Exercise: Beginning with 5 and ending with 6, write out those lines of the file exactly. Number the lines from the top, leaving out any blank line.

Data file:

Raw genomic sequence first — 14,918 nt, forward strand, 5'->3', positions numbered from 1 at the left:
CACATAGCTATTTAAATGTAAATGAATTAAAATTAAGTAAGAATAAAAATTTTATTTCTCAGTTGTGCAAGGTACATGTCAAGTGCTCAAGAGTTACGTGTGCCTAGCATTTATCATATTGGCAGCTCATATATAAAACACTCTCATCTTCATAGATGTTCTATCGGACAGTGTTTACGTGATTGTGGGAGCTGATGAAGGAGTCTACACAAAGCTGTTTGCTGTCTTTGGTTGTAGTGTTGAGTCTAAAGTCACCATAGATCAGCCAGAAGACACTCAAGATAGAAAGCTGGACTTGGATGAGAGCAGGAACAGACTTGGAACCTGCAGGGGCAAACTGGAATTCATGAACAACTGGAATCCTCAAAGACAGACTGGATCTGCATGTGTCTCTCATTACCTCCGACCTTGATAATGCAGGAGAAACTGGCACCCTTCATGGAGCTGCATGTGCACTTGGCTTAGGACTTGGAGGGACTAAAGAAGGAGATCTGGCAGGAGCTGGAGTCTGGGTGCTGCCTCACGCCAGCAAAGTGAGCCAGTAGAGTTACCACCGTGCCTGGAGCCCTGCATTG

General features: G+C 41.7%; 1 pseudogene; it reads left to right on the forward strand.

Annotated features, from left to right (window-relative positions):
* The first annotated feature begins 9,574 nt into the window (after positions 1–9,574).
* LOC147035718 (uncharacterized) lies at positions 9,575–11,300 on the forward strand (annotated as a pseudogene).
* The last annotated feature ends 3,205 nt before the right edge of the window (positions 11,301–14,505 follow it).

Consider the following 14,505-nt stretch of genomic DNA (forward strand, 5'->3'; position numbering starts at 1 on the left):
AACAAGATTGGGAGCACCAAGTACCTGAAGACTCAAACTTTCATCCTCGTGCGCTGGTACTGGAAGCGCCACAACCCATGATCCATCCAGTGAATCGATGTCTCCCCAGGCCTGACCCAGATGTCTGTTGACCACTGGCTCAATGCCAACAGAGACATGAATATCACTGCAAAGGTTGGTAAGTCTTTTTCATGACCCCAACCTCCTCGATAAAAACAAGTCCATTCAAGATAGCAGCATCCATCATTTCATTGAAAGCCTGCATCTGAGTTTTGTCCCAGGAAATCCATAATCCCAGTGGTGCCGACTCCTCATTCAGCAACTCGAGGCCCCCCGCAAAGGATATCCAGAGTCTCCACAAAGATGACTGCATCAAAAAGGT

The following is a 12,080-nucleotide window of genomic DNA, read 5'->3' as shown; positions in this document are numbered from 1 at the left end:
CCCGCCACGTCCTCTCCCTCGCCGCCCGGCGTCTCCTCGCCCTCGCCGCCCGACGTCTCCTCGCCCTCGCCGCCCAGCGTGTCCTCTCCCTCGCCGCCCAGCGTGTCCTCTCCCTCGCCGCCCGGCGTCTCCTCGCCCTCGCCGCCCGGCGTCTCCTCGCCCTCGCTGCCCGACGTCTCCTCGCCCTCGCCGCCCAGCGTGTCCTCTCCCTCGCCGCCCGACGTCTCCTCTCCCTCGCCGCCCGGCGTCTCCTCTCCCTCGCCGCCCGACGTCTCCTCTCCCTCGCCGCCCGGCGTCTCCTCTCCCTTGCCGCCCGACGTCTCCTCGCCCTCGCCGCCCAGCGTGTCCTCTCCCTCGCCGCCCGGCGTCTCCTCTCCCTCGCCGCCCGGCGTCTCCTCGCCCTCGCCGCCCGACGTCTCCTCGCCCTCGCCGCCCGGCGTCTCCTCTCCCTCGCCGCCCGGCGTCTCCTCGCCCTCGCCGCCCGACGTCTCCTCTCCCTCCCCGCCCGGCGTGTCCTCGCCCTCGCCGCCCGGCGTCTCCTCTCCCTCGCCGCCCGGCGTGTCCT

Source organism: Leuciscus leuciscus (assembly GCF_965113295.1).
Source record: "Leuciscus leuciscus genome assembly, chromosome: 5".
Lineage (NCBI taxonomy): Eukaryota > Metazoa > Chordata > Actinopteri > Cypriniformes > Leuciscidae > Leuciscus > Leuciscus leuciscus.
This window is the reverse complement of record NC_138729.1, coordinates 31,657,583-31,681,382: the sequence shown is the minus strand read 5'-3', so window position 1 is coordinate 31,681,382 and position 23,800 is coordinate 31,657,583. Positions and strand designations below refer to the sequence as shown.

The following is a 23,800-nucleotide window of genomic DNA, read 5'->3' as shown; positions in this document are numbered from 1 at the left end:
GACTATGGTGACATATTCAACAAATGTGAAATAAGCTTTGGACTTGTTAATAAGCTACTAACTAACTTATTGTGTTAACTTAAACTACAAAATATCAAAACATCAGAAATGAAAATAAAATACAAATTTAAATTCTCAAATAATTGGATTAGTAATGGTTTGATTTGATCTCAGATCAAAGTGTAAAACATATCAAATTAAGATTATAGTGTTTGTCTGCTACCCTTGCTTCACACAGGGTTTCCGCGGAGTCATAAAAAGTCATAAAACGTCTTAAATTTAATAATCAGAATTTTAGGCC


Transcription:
* The first annotated feature begins 9,574 nt into the window (after positions 1–9,574).
* LOC147035718 (uncharacterized) lies at positions 9,575–11,300 on the forward strand (annotated as a pseudogene).